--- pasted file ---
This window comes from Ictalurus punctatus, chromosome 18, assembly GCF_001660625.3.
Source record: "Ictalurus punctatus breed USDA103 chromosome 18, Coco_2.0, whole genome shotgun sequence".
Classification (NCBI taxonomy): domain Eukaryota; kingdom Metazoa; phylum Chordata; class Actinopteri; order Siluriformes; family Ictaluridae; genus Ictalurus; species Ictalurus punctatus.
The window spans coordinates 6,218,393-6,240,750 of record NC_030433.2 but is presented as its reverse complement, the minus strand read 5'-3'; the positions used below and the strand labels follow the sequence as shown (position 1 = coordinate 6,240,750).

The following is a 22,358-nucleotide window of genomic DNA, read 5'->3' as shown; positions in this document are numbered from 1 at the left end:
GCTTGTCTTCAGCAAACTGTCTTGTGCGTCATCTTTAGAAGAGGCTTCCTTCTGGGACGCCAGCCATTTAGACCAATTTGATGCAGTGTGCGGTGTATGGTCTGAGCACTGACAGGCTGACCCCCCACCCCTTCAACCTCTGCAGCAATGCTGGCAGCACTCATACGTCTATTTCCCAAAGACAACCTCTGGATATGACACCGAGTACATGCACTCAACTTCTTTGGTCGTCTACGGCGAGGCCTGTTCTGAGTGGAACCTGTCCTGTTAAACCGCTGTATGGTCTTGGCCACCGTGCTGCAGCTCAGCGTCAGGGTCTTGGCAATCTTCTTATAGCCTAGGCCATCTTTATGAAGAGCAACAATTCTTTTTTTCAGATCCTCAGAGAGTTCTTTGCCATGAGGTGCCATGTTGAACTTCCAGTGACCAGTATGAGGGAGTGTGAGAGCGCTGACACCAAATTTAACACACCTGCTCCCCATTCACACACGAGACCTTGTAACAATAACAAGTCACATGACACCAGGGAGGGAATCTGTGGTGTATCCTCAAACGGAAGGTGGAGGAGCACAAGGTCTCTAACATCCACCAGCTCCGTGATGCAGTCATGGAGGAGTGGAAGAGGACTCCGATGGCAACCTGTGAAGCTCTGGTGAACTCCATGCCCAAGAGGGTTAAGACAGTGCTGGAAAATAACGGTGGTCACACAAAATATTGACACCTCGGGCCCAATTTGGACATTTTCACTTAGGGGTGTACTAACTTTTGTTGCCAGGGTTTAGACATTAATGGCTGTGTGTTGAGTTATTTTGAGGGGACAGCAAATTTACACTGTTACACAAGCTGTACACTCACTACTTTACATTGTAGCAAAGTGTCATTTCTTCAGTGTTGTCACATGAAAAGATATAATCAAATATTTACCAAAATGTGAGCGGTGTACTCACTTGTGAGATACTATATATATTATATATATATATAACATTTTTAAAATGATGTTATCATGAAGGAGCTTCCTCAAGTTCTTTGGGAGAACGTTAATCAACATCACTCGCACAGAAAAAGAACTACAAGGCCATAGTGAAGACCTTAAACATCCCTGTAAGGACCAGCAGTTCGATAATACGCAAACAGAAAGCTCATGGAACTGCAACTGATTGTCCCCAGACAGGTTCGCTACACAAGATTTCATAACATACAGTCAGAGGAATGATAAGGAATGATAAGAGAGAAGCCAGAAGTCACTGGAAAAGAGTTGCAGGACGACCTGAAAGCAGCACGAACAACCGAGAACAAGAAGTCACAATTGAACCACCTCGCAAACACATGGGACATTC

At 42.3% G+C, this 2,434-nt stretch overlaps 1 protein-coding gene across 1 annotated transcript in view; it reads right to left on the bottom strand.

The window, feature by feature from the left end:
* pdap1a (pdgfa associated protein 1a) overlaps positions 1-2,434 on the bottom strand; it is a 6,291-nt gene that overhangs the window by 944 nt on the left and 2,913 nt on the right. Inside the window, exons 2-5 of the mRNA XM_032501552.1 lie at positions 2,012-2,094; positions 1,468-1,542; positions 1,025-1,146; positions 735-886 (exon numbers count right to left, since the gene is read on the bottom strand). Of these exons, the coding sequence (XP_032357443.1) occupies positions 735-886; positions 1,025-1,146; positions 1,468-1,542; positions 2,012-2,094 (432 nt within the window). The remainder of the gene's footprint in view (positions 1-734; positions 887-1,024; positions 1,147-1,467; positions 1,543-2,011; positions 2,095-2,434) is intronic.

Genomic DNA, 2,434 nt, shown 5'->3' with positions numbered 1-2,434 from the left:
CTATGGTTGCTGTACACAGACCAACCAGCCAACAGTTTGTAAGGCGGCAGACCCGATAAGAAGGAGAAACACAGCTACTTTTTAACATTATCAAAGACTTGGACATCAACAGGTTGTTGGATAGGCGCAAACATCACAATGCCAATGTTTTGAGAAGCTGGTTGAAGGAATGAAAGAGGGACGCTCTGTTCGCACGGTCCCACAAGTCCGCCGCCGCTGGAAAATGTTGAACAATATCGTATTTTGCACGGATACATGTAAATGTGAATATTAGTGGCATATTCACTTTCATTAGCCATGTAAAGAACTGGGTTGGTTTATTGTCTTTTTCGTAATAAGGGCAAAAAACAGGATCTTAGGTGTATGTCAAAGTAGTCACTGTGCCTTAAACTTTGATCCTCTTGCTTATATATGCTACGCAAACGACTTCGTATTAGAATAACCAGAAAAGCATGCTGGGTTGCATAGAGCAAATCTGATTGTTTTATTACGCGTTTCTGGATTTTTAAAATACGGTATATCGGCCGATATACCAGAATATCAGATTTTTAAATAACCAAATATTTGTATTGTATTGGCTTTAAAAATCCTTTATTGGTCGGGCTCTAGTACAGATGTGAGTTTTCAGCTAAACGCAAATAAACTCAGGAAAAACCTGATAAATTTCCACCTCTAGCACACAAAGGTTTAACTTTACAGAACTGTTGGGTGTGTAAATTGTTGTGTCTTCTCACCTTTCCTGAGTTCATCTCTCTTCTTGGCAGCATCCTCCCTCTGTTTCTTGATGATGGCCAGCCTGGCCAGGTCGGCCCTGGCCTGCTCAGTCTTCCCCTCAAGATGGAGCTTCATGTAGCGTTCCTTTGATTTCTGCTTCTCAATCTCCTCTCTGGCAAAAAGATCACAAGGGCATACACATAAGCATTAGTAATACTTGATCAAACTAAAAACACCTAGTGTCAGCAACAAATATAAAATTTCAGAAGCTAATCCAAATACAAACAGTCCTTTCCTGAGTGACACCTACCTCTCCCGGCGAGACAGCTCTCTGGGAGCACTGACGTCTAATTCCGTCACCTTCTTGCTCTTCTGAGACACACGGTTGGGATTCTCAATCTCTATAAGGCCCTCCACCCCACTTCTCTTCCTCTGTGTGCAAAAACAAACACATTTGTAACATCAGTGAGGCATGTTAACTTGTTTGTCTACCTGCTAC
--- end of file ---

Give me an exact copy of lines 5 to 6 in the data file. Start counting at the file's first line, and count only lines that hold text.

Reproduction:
The following is a 22,358-nucleotide window of genomic DNA, read 5'->3' as shown; positions in this document are numbered from 1 at the left end:
GCTTGTCTTCAGCAAACTGTCTTGTGCGTCATCTTTAGAAGAGGCTTCCTTCTGGGACGCCAGCCATTTAGACCAATTTGATGCAGTGTGCGGTGTATGGTCTGAGCACTGACAGGCTGACCCCCCACCCCTTCAACCTCTGCAGCAATGCTGGCAGCACTCATACGTCTATTTCCCAAAGACAACCTCTGGATATGACACCGAGTACATGCACTCAACTTCTTTGGTCGTCTACGGCGAGGCCTGTTCTGAGTGGAACCTGTCCTGTTAAACCGCTGTATGGTCTTGGCCACCGTGCTGCAGCTCAGCGTCAGGGTCTTGGCAATCTTCTTATAGCCTAGGCCATCTTTATGAAGAGCAACAATTCTTTTTTTCAGATCCTCAGAGAGTTCTTTGCCATGAGGTGCCATGTTGAACTTCCAGTGACCAGTATGAGGGAGTGTGAGAGCGCTGACACCAAATTTAACACACCTGCTCCCCATTCACACACGAGACCTTGTAACAATAACAAGTCACATGACACCAGGGAGGGAATCTGTGGTGTATCCTCAAACGGAAGGTGGAGGAGCACAAGGTCTCTAACATCCACCAGCTCCGTGATGCAGTCATGGAGGAGTGGAAGAGGACTCCGATGGCAACCTGTGAAGCTCTGGTGAACTCCATGCCCAAGAGGGTTAAGACAGTGCTGGAAAATAACGGTGGTCACACAAAATATTGACACCTCGGGCCCAATTTGGACATTTTCACTTAGGGGTGTACTAACTTTTGTTGCCAGGGTTTAGACATTAATGGCTGTGTGTTGAGTTATTTTGAGGGGACAGCAAATTTACACTGTTACACAAGCTGTACACTCACTACTTTACATTGTAGCAAAGTGTCATTTCTTCAGTGTTGTCACATGAAAAGATATAATCAAATATTTACCAAAATGTGAGCGGTGTACTCACTTGTGAGATACTATATATATTATATATATATATAACATTTTTAAAATGATGTTATCATGAAGGAGCTTCCTCAAGTTCTTTGGGAGAACGTTAATCAACATCACTCGCACAGAAAAAGAACTACAAGGCCATAGTGAAGACCTTAAACATCCCTGTAAGGACCAGCAGTTCGATAATACGCAAACAGAAAGCTCATGGAACTGCAACTGATTGTCCCCAGACAGGTTCGCTACACAAGATTTCATAACATACAGTCAGAGGAATGATAAGGAATGATAAGAGAGAAGCCAGAAGTCACTGGAAAAGAGTTGCAGGACGACCTGAAAGCAGCACGAACAACCGAGAACAAGAAGTCACAATTGAACCACCTCGCAAACACATGGGACATTC